land to the Arabs? But my point is that each person has his own gadol (or
is at least looking for one). There is no concept of "gedolim" like a
sanhedrin in our days. Because there is no homogenious group of Rabbi's who
have the status of a Sanhedrin, nor do they agree with each other on every
issue. Thus I believe that each Jew has a right to decide for himself who
HIS gadol (or Rav, if you prefer) is. And one may also change one's gadol
as well. R. Akiva Eiger's grandson became a chasid. And that was a big
deal in those days. But how could he do that? Shouldn't he be forced to
stick with his non-chasidic gadol since that is what he was doing his whole
life? Apparently, although one has to follow the rulings of one's gadol
while you consider him your gadol, and one must certainly show a great deal
of respect and honor him in many ways, that does not mean you are "married"
I would add that even a gadol like R. Ovadia Yosef who rules that one
may give up land, does so based upon the halachic concept of pikuach nefesh
docheh the mitzvah. That is, in his opinion it is more of a danger to
retain the territory than it would be to give it away (Of note is that his
predecessor, R. Mordechai Eliyahu, the former chielf Sephardic Rabbi,
holds that we may not give up land). In any case, R. Yosef does not base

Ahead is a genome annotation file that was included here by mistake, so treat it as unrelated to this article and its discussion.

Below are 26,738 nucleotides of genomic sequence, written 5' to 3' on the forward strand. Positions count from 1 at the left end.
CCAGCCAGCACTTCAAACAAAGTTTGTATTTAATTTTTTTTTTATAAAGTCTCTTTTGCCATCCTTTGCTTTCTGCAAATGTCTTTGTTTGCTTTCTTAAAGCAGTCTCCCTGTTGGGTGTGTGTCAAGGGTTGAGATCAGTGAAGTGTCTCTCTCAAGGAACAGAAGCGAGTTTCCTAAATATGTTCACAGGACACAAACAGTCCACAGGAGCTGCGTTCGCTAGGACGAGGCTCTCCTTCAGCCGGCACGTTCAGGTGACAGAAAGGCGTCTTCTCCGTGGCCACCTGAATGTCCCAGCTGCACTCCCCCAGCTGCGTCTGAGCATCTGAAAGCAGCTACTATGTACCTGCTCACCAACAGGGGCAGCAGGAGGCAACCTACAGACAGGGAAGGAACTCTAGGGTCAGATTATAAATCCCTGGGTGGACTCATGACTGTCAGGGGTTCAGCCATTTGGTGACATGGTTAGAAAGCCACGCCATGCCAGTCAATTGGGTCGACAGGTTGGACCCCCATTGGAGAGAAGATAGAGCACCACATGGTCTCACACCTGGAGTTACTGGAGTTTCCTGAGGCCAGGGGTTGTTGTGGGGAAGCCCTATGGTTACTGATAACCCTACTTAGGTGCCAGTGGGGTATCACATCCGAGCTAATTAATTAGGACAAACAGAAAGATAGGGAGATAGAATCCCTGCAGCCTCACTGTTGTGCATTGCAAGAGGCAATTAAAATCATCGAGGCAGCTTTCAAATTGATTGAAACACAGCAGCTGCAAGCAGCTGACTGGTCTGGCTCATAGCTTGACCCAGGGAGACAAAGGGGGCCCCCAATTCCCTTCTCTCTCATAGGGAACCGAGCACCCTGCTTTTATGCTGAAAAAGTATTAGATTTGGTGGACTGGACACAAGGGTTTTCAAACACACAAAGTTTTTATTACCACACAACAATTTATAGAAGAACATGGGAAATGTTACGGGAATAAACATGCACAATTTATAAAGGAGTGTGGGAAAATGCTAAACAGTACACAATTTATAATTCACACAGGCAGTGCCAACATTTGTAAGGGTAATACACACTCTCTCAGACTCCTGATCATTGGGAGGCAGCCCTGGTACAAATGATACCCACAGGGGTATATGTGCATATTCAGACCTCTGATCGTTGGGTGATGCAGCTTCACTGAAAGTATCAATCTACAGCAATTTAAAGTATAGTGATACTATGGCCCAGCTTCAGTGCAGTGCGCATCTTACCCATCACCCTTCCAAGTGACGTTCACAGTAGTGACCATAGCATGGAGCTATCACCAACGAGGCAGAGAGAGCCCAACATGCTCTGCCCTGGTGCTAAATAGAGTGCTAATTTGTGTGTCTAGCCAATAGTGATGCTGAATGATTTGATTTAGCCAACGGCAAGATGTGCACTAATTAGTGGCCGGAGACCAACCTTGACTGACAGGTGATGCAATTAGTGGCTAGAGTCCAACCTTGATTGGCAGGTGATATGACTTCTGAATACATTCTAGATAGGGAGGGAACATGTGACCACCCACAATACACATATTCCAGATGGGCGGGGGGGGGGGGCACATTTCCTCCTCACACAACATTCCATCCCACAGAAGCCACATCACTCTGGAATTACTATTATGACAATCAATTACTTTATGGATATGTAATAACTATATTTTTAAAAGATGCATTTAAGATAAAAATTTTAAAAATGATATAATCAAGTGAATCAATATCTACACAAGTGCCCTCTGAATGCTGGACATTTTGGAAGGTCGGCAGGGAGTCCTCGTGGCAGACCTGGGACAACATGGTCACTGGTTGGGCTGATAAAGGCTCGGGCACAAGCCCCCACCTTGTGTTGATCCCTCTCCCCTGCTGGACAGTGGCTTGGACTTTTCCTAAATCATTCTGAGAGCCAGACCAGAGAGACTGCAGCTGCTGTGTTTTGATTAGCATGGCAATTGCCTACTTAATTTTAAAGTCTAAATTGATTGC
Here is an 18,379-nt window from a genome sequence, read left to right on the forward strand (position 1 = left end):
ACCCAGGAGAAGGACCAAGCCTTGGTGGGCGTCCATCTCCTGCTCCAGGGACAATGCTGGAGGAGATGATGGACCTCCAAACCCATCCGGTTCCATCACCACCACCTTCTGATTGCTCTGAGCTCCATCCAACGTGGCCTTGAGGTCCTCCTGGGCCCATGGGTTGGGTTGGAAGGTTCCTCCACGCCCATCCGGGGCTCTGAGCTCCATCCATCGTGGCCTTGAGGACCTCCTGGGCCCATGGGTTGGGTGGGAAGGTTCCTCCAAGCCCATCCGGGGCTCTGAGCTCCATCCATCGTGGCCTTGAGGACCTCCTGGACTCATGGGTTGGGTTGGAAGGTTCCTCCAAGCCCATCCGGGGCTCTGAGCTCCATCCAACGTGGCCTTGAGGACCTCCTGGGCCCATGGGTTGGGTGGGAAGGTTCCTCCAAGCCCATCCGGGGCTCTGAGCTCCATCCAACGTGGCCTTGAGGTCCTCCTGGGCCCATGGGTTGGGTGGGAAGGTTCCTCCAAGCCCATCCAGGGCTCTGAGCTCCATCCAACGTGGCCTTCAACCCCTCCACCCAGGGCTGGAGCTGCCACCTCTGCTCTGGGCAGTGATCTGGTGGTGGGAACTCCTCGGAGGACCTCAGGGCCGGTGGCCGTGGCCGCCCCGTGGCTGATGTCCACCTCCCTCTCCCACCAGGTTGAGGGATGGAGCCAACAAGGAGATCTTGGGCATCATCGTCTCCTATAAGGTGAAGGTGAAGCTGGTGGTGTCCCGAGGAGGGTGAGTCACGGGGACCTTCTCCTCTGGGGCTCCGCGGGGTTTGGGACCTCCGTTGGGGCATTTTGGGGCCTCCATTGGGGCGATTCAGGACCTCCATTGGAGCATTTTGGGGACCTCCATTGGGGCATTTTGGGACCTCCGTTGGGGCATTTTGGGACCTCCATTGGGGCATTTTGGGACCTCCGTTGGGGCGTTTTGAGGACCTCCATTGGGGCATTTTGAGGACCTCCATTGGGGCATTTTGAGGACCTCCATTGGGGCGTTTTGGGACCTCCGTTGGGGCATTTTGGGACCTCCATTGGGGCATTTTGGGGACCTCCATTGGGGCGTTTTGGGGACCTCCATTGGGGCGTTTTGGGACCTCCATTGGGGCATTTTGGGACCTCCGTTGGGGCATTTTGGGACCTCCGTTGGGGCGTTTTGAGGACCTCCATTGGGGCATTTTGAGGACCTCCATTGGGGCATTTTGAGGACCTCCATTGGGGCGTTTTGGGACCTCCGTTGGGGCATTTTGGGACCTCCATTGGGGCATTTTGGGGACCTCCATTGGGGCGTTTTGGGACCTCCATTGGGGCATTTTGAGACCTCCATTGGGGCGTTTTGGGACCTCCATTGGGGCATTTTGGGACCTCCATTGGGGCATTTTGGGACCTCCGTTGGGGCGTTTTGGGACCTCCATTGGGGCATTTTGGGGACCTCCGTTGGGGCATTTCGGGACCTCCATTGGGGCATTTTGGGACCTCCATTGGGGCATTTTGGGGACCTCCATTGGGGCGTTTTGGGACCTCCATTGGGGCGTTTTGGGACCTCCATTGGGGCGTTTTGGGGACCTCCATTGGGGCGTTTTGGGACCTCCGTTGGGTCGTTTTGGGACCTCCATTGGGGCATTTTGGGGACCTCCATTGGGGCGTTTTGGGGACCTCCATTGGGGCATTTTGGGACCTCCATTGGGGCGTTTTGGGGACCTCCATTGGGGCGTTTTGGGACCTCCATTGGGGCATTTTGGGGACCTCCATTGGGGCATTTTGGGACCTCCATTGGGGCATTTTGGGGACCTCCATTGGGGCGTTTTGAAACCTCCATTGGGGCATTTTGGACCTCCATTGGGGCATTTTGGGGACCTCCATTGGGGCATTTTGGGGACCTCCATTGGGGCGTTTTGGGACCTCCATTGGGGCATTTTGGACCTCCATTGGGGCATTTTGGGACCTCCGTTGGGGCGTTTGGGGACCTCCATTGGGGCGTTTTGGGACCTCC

his ruling on the oaths. And in fact, the approach of "sakanas nefashos
docheh the mitzvah" is a flexible approach in that if at some point it is
determined that there would be a greater danger to life in giving away the
land than retaining it, then he would rule not to give it away.
You are right that the concept of who is a gadol is complex. But it is notable that before the era of Zionism, everyone who wrote about this subject upheld the validity of the oaths. You may want to download for free our new sefer Efes Biltecha Goaleinu in Hebrew, which is an encyclopedia on this subject. It has over a hundred pages about the oaths and over a hundred pages about golus, plus many other subjects. Here is the link:
As far as Rabbi Ovadia Yosef, he does have a teshuva that is basically positive about the idea of a Jewish state, although against the sins of the Zionists (Yabia Omer v. 6 Orach Chaim siman 41 section 5). But if you read it carefully you will see that he bases his view of the Zionist State on an announcement published in 1949 before the first elections of the Knesset, signed by rabbis, urging Jews to vote for the United Religious Front. Rabbi Yosef writes that he read about this announcement in Rabbi M. Kasher's book Hatekufah Hagedolah. There Rabbi Kasher states that over two hundred rabbis from all over Eretz Yisroel, from all circles, signed on the announcement, which began with the words, "We thank Hashem that we have been privileged, through His great mercy and kindness, to see the first buds of the beginning of redemption, with the establishment of the State of Israel."